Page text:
FORSSELL: Neighborhoods aren’t complete without amenities a like neighborhood serving retail, parks, schools, and grocery stores. As we follow the plans outlined in our Housing Element, I will advocate to adjust our zoning requirements to site new housing close to those amenities so that new residents have the option to walk and ride to their everyday destinations.

LAUING: As was already done with the latest draft Housing Element, we should be planning higher density in areas that are close to transit. However, the large number of new housing units mandated by the state will lead to the creation of new neighborhoods, and as a result, we need to modify zoning in advance to ensure that new neighborhoods have the same amenities as the rest of Palo Alto so that residents don’t have to commute across town to address their needs.

LYTHCOTT-HAIMS: Since I have already mentioned my support for a shuttle system, I’ll pivot into talking about my housing policies. Many of our retail/service workers, city staff, and teaching staff cannot afford to live in Palo Alto, forcing them to make longer commutes from other towns. I want to build more housing in Palo Alto, especially affordable workforce housing, near transit centers. This will give our essential workers the opportunity to actually live in the same place they work, making biking/walking a much more feasible option. By building housing around transit centers, we can even further incentivize the use of public transit rather than driving.

SUMMA: I am strongly in favor of more cross-town bike /ped crossing options across the city ; especially across the train corridor.

Grade separation for Caltrain is one of the largest infrastructure projects in the history of our city. For Palo Alto to remain a walking and bicycling friendly city, the new walking and bicycle routes must be direct, well-designed, comfortable, and safe, both during construction and in the completed project. This is especially important for south Palo Alto, where no grade-separated crossings exist today. As a council member, how will you ensure that our walking and biking residents can safely cross the train tracks during grade separation construction?4 responses

FORSSELL: The rail crossings in South Palo Alto are absolutely critical for many of our high schoolers, who ride to and from school every day. I believe any future grade separation project must ensure that there is a safe, protected, and direct route for students. We need to create a route, either temporary or permanent, during grade separation construction, which will be lengthy. We should review our Bike & Ped Transportation Plan, which proposes constructing a trail connecting Loma Verde to Matadero Ave.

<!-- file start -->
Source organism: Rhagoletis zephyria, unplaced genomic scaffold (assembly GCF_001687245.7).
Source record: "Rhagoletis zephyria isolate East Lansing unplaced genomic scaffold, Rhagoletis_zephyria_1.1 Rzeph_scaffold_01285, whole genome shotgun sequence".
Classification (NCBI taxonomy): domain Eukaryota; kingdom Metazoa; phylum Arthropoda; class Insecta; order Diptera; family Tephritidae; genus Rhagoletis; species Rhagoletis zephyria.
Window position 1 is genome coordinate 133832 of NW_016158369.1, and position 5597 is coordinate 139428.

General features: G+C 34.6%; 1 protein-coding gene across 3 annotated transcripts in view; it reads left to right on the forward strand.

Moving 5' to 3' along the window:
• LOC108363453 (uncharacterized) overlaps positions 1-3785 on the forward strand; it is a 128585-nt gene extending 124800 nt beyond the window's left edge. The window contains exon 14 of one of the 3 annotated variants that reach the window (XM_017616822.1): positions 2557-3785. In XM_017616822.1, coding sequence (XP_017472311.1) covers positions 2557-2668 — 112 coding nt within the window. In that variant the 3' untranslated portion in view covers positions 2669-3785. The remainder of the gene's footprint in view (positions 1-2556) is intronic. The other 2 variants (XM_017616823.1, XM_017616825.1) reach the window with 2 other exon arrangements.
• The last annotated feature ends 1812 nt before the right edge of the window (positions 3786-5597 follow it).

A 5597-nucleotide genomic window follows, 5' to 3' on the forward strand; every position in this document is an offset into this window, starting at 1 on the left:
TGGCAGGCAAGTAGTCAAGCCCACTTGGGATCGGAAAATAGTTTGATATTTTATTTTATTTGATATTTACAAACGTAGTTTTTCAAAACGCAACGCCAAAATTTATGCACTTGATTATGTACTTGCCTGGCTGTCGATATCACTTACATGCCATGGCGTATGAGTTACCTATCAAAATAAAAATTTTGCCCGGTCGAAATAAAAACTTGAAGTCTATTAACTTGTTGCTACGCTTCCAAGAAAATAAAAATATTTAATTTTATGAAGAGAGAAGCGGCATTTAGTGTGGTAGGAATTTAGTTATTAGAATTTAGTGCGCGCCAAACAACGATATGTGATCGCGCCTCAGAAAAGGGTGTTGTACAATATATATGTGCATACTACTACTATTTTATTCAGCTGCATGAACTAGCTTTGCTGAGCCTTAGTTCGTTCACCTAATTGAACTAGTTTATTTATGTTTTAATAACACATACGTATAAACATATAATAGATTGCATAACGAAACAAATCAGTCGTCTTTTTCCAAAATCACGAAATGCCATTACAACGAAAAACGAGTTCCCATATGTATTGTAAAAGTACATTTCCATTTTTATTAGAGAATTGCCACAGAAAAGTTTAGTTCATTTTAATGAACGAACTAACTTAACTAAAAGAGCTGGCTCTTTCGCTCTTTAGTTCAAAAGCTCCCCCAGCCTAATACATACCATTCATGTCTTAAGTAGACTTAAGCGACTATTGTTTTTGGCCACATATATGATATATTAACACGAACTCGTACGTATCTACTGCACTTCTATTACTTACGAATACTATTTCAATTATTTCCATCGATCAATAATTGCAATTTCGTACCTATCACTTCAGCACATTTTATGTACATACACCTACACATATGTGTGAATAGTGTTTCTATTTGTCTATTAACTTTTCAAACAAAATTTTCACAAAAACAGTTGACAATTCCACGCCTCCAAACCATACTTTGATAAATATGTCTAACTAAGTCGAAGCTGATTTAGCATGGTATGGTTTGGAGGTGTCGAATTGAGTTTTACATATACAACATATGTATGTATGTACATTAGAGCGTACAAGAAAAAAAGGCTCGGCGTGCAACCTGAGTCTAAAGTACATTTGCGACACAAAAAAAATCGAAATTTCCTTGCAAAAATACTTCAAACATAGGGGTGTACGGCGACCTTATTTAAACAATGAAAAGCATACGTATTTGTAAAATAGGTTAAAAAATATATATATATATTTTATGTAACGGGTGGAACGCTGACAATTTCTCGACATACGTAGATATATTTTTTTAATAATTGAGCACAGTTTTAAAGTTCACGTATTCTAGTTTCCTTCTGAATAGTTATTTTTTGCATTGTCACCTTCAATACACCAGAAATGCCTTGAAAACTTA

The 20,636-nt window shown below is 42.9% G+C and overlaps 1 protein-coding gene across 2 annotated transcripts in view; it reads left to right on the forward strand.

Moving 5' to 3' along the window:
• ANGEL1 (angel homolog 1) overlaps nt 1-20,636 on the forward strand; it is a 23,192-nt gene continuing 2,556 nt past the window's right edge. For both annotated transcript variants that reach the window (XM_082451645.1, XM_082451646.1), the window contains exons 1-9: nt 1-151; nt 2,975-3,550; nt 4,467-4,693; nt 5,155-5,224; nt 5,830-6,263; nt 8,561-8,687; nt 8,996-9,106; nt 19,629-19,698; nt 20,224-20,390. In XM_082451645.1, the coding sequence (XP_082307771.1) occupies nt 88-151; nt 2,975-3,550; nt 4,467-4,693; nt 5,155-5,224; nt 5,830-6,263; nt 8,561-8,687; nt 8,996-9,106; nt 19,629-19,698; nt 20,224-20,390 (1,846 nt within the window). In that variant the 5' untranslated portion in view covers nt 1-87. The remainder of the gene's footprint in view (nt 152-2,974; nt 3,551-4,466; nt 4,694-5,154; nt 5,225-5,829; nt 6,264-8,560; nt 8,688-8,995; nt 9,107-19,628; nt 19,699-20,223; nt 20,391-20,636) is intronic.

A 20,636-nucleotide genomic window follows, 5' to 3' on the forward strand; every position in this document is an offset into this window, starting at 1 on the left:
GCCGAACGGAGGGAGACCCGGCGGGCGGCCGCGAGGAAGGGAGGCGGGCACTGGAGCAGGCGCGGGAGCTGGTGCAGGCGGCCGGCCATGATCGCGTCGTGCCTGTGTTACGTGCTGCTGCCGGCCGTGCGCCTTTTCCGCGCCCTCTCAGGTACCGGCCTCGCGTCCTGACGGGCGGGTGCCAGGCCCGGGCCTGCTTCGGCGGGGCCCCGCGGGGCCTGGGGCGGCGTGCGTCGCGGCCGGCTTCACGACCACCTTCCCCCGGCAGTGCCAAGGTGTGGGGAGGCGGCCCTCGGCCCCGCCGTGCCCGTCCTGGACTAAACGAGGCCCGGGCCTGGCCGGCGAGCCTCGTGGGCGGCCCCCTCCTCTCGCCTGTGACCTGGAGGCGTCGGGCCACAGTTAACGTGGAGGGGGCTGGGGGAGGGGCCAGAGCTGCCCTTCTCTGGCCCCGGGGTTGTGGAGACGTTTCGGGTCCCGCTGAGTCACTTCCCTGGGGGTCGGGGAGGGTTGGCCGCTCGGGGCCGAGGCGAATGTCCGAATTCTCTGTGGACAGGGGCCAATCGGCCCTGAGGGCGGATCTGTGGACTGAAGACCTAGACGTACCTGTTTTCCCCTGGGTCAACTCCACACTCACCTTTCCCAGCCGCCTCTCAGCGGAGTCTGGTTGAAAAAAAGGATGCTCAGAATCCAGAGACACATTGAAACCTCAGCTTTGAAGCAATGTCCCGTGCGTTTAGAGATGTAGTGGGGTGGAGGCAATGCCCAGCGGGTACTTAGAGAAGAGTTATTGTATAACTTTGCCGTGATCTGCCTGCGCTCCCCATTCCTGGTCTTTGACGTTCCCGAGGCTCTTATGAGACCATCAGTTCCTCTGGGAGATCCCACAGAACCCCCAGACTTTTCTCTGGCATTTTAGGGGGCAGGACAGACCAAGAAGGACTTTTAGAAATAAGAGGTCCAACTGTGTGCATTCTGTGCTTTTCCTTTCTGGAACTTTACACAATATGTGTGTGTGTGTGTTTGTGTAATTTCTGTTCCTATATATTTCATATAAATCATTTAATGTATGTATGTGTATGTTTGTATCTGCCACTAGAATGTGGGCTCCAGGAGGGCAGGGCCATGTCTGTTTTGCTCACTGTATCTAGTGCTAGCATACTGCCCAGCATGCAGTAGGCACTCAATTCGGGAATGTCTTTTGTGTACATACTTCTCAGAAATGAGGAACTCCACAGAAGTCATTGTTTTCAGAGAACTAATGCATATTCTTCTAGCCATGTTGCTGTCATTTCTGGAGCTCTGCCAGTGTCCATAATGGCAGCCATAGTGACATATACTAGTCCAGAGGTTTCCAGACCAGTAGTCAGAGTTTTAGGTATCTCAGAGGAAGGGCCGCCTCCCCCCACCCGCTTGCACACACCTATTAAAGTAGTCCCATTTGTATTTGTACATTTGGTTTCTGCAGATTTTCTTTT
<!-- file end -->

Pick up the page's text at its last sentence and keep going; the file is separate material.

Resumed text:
LAUING: I support continuing the refinement of the Partial Underpass for Churchill because it addresses the vehicular needs without moving cars into another neighborhood. The bicycle/pedestrian portion specifically needs further refinement and I support a robust outreach process working closely with stakeholders including PAUSD, PABAC and Stanford.

Caltrain is upgrading their technical standards and the geotechnical work underway will help continue to inform the alternatives for Meadow/Charleston. In the meantime, we must prepare for years of construction. That’s why I support additional bike/pedestrian rail crossings in the area of Loma Verde/Matadero Creek, near Adobe Creek/Alma and at Seale/Alma, before the grade separations are built, to provide safe passage during the expected years of construction. This has been a priority for years in the Comprehensive Plan, the Bicycle Transportation Plan and the Rail Corridor Study as well as XCAP.

How can we actually get this work done?

+ Caltrain needs to finalize their decisions. They continue to study and review their technical and operating standards being used on the railroad corridor. That is good because with a new technological approach we can LOWER the estimated cost of grade separations. But for certain decisions of our own, including construction cost estimates, we remain dependent on what they eventually decide.

+ For the Palo Alto Ave./Alma crossing we need to fund the work needed for a Downtown Coordinated Area Plan to consider transportation and land use in a cohesive and cost-efficient manner.

+ Funding

Palo Alto will receive $350 Million from Measure B. That money requires a local match.

An approved business tax by voters would provide an estimated $3.3 M per year for 35 years =$115m.

State and federal grants. In order to obtain those, we need the local and county funding in hand. But the Biden administration has billions available for grade separations